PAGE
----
Setting the COMPOSE_FILE environment variable is equivalent to passing the -f flag, COMPOSE_PROJECT_NAME environment variable does the same as the -p flag, COMPOSE_PROFILES environment variable is equivalent to the --profiles flag and COMPOSE_PARALLEL_LIMIT does the same as the --parallel flag.

If flags are explicitly set on the command line, the associated environment variable is ignored.

Setting the COMPOSE_IGNORE_ORPHANS environment variable to true stops docker compose from detecting orphaned containers for the project.

Use Dry Run mode to test your command

Use --dry-run flag to test a command without changing your application stack state. Dry Run mode shows you all the steps Compose applies when executing a command, for example:

$ docker compose --dry-run up --build -d
[+] Pulling 1/1
 ✔ DRY-RUN MODE -  db Pulled                                                                                                                                                                                                               0.9s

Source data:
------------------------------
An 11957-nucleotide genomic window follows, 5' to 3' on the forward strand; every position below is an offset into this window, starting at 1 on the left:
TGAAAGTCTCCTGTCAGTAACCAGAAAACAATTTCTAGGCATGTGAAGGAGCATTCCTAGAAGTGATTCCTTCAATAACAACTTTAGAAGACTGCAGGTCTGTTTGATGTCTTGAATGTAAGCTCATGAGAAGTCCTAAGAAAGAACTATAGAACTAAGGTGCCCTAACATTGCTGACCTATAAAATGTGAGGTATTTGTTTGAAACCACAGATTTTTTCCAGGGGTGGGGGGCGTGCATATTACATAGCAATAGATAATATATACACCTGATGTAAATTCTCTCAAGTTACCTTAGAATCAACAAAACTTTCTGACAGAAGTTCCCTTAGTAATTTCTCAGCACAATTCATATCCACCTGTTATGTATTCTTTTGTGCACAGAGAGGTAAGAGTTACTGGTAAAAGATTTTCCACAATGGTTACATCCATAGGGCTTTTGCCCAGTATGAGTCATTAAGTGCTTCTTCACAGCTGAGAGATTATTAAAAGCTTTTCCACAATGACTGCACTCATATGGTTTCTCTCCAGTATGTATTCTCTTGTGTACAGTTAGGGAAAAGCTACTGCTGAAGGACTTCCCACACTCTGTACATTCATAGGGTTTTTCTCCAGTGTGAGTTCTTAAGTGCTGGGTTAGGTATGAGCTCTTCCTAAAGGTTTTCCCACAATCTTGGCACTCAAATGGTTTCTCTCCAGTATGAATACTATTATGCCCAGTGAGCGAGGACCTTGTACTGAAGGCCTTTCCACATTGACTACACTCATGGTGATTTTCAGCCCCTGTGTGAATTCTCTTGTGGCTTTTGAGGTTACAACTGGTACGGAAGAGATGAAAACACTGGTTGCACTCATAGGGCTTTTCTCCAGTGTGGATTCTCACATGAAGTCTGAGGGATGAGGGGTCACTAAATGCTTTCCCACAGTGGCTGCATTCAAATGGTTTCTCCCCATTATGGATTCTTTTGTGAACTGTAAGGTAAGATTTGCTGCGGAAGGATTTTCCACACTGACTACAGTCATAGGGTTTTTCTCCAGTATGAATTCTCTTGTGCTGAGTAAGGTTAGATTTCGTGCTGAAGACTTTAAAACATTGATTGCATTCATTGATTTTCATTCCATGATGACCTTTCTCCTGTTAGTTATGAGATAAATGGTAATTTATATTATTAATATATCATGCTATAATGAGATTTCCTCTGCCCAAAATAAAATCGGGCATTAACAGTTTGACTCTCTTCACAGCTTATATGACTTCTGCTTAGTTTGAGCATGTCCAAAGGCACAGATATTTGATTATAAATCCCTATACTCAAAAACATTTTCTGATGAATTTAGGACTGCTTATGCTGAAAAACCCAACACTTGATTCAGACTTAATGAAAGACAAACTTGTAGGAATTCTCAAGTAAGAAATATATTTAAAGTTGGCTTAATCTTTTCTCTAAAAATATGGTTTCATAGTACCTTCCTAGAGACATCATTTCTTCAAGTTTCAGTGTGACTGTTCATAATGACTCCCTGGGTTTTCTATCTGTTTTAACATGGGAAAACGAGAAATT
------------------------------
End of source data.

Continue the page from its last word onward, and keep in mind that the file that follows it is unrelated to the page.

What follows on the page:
[+] Running 10/8
 ✔ DRY-RUN MODE -    build service backend                                                                                                                                                                                                 0.0s
 ✔ DRY-RUN MODE -  ==> ==> writing image dryRun-754a08ddf8bcb1cf22f310f09206dd783d42f7dd                                                                                                                                                   0.0s
 ✔ DRY-RUN MODE -  ==> ==> naming to nginx-golang-mysql-backend                                                                                                                                                                            0.0s
 ✔ DRY-RUN MODE -  Network nginx-golang-mysql_default                                    Created                                                                                                                                           0.0s
 ✔ DRY-RUN MODE -  Container nginx-golang-mysql-db-1                                     Created                                                                                                                                           0.0s